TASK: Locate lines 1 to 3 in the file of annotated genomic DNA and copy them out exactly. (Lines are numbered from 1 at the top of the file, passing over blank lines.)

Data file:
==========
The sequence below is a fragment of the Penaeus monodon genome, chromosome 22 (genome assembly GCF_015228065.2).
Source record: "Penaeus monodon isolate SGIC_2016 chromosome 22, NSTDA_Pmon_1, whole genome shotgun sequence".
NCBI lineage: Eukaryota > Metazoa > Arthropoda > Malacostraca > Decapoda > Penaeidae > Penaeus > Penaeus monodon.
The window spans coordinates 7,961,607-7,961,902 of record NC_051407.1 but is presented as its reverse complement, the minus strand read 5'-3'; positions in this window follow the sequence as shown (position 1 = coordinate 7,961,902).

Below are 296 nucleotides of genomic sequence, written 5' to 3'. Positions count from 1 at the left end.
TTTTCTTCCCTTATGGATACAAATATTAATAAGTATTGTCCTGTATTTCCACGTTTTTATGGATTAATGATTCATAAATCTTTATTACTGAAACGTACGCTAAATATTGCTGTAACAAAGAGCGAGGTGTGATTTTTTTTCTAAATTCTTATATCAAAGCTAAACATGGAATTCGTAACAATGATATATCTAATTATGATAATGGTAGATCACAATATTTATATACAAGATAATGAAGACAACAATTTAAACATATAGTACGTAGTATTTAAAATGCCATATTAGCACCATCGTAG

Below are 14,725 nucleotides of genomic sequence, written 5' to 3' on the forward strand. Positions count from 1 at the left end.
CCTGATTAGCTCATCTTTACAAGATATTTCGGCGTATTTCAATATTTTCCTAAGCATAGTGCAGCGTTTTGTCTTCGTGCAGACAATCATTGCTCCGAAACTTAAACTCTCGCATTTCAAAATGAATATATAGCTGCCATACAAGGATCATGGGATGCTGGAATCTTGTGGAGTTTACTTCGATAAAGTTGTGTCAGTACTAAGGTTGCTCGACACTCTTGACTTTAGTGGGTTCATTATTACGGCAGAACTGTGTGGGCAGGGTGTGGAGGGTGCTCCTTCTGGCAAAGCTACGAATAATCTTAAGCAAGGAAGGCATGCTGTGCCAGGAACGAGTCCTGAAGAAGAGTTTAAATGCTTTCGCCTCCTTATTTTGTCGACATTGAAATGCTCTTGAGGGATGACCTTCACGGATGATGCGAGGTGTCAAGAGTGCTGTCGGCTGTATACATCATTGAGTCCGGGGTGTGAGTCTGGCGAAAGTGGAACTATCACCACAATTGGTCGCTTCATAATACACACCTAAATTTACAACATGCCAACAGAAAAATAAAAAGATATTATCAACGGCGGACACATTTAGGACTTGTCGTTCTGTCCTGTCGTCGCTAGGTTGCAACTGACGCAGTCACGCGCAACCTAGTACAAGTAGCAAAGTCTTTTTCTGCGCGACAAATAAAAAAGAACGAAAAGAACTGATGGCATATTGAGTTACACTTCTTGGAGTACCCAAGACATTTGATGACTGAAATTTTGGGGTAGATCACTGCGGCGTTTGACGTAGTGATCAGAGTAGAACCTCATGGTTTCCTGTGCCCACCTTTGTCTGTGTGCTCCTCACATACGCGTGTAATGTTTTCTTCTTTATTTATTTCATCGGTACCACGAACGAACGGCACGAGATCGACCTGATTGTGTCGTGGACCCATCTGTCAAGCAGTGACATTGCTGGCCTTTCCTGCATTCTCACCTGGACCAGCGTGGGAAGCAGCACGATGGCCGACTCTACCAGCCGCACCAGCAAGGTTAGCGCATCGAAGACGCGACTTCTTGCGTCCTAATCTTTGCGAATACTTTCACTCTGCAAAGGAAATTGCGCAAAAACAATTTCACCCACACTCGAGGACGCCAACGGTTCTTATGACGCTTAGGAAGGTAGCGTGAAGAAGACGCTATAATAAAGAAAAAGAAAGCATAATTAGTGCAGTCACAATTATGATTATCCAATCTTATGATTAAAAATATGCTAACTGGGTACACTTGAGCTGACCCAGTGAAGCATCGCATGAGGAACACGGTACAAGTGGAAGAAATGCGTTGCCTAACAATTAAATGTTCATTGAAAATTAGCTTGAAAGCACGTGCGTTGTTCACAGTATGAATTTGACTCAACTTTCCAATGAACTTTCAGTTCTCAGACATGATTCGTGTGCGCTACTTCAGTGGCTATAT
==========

The sequence below is a fragment of the Penaeus monodon genome, chromosome 22 (genome assembly GCF_015228065.2).
Source record: "Penaeus monodon isolate SGIC_2016 chromosome 22, NSTDA_Pmon_1, whole genome shotgun sequence".
NCBI lineage: Eukaryota > Metazoa > Arthropoda > Malacostraca > Decapoda > Penaeidae > Penaeus > Penaeus monodon.